Right now, on my systems, Chromium and Google Chrome have taken a back seat to  Firefox, Iceweasel, and Pale Moon. It's good to be back to the Firefox ecosystem; hopefully it'll be a nice, long run.

Tuesday, August 12, 2014

just a quick glance

Took a look at a live session of the Arch-based Manjaro 0.8.10 (Xfce). I downloaded manjaro-xfce-0.8.10-i686.iso, used Unetbootin to get it onto a flash drive, and ran it live on my HP G72 notebook.

Manjaro comes loaded with apps -- the download was about 1.1 GB. They include the Whisker menu, but the standard Applications menu is available via desktop right-click.

Thunar, showing the ~/Desktop directory.

Manjaro ships with Firefox.

I found 36 backgrounds in the /usr/share/backgrounds/xfce directory.

Here's a listing of what's found in the live session's Whisker menu:

Under the Accessories menu - Application Finder, Bulk Rename, Catfish File Search, Clipman, Engrampa Archive Manager, Galculator, HP Device Manager, Menu Editor, Mousepad, Notes, Orage Globaltime, Screenshot, Sensor Viewer, Task Manager, Thunar File Manager, Xfburn.

Under the Development menu - OpenJDK Policy Tool, Qt4 Assistant, Qt4 Designer, Qt4 Linquist, Qt4 QDbus Viewer.

Under the Education menu - LibreOffice Math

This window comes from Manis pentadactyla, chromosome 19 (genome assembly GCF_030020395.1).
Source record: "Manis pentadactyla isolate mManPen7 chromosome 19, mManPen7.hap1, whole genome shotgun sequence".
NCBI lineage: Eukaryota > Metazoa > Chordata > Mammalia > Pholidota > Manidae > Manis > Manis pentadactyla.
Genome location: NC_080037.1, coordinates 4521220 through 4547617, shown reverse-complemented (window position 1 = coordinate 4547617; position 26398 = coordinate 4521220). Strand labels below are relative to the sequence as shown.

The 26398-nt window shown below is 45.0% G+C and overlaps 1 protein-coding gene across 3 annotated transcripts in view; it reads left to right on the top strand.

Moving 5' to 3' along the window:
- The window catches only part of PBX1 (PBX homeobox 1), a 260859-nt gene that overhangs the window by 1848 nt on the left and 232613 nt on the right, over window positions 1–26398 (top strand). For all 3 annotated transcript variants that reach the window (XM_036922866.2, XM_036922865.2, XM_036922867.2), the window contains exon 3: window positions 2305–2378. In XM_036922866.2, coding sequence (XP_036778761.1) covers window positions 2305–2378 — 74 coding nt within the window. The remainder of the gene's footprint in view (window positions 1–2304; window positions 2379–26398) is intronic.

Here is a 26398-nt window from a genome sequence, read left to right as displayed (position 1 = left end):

Under the Games menu - Steam.

Under the Graphics menu - GNU Image Manipulation Program, Viewnior.

Under the Internet menu - Avahi SSH Server Browser, Avahi VNC Server Browser, Firefox, HexChat, Pidgin Internet Messenger, Steam, Thunderbird.

Under the Multimedia menu - Audio Mixer, PulseAudio Volume Control, Qt V4L2 test Utility, VLC media player, Xfburn, Xnoise.

Under the Office menu - Dictionary, Document Viewer, LibreOffice, LibreOffice Calc, LibreOffice Impress, LibreOffice Math, LibreOffice Writer, Orage Calendar, Orage Globaltime.

Under the Settings menu - Accessibility, Adobe Flash Player, Appearance, Bluetooth Manager, Desktop, File Manager, Firewall Configuration, IceTea-Web Control Panel, Keyboard, Login Window, Majaro Settings Manager, Menu Editor, MIME Type Editor, Mouse and Touchpad, Network Connections, Notifications, Orage preferences, Panel, Preferred Applications, Print Settings, Privilege granting, Removable Drives and Media, Screensaver, Session and Startup, Settings Editor, Settings Manager, Window Manager, Window Manager Tweaks, Workspaces.

Under the System menu - Add/Remove Software, Avahi Zeroconf Browser, Bulk Rename, dconf Editor, Firewall Configuration, GParted, Install Manjaro Linux, Install Manjaro Linux (cli), Login Window, Manage Printing, Manjaro Welcome, New Login, Print Settings, Sensor Viewer, Software Update, Task Manager, Thunar File Manager, Xfce Terminal.

Looks like a nice distro, overall. They include more apps that I would ever want or need, but it's probably a good selection for their target users. I was thinking of replacing my Bridge Linux (Xfce) with Manjaro, but decided against it. Maybe I'll install Manjaro sometime in the future.